Overall, the monitor isn’t quite as fast as the 27″ – 28″ 4K high refresh rate models, such as the MSI MAG281URF, since there is some minor trailing visible behind fast-moving objects, but it won’t bother most users. You won’t see any dark-level smearing associated with considerably slower VA panel displays.
If you’re mostly playing competitive first-person shooters, you might find the amount of ghosting bothersome, especially if you’re used to a faster display, but a 32″ 4K monitor isn’t really suited for serious fast-paced gaming anyway.
On the positive side, input lag is low at just around 4ms of delay, which is imperceptible.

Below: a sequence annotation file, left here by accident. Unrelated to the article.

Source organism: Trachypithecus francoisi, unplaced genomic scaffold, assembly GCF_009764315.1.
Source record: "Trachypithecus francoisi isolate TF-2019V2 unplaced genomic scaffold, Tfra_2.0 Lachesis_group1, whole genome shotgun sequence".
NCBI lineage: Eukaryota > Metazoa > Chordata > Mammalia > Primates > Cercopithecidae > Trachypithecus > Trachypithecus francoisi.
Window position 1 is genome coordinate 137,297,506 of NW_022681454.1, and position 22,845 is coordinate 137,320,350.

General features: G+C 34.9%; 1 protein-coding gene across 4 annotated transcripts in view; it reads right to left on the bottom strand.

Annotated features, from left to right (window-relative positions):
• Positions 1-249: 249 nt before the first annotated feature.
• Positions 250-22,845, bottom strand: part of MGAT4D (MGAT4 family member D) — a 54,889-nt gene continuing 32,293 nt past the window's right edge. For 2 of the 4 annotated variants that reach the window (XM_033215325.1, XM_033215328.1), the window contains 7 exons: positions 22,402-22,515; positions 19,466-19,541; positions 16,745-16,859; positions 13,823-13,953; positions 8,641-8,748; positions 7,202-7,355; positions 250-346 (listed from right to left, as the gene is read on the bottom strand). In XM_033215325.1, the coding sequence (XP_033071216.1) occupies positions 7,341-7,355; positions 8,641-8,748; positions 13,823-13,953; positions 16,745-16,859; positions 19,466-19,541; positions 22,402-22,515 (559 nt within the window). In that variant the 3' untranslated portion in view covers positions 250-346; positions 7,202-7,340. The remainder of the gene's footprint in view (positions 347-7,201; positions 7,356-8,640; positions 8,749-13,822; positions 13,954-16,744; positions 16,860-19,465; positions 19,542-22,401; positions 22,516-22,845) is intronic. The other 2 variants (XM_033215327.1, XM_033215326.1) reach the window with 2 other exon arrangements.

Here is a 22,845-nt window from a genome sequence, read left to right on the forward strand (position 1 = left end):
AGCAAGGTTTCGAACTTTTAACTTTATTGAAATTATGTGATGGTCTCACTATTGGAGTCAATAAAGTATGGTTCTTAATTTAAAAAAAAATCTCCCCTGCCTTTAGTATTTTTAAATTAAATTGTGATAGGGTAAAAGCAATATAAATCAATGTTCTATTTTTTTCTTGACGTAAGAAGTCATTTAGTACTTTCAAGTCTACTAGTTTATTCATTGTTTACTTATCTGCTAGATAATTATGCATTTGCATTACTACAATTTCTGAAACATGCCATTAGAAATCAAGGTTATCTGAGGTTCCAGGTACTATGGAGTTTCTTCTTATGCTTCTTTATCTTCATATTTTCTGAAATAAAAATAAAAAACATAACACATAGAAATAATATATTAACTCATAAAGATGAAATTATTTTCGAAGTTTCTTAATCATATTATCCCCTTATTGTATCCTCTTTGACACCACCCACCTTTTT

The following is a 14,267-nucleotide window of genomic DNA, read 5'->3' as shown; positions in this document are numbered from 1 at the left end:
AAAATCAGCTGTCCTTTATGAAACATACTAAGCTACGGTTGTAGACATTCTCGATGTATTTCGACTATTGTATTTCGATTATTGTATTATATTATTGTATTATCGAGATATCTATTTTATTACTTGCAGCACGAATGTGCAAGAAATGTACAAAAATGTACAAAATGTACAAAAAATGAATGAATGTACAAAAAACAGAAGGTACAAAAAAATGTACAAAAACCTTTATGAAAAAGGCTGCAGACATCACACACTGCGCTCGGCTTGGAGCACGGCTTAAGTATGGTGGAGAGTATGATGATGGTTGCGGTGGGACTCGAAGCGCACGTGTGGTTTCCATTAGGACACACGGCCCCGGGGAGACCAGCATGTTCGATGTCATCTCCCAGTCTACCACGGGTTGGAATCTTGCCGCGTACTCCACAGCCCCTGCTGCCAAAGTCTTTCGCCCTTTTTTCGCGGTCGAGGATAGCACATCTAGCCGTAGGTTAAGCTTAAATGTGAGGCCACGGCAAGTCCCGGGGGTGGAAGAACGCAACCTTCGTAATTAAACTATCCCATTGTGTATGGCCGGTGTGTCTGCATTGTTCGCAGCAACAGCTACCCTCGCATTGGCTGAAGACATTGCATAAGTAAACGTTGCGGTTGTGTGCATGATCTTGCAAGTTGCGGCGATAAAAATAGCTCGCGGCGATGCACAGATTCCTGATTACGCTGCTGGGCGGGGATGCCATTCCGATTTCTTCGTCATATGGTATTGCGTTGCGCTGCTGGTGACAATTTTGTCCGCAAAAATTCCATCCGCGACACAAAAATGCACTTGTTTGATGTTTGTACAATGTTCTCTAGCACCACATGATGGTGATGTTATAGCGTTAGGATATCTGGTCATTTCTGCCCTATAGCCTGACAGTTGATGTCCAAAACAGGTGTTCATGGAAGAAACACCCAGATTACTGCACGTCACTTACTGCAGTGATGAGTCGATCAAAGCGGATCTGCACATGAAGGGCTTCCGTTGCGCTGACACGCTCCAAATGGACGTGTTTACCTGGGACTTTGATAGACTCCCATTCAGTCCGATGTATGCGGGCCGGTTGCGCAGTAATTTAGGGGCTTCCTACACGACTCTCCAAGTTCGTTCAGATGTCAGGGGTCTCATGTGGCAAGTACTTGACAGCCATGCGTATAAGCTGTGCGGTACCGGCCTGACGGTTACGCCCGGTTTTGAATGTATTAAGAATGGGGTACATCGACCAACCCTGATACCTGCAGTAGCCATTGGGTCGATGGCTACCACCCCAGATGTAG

Variable refresh rate (VRR) is supported with AMD FreeSync Premium Pro certification for better gamut and tone mapping in compatible games if you have a Radeon GPU.
In case you have a GeForce GPU, VRR is supported via the ‘G-SYNC Compatible’ mode and you get smooth and tear-free performance up to 144FPS despite the monitor not having official NVIDIA certification.
The BenQ EX3210U also supports Motion Blur Reduction, which uses backlight strobing to reduce perceived motion blur at a cost of picture brightness. It can be activated at the same time as VRR, but your refresh rate must be over 120Hz.
Lastly, the backlight of the monitor is flicker-free (unless Blur Reduction is enabled), and there’s an integrated low-blue light filter.
Beneath the bottom bezel of the screen, there’s a directional joystick for quick and easy navigation through the OSD (On-Screen Display) menu. You also get a remote controller with access to the most important features and adjustments.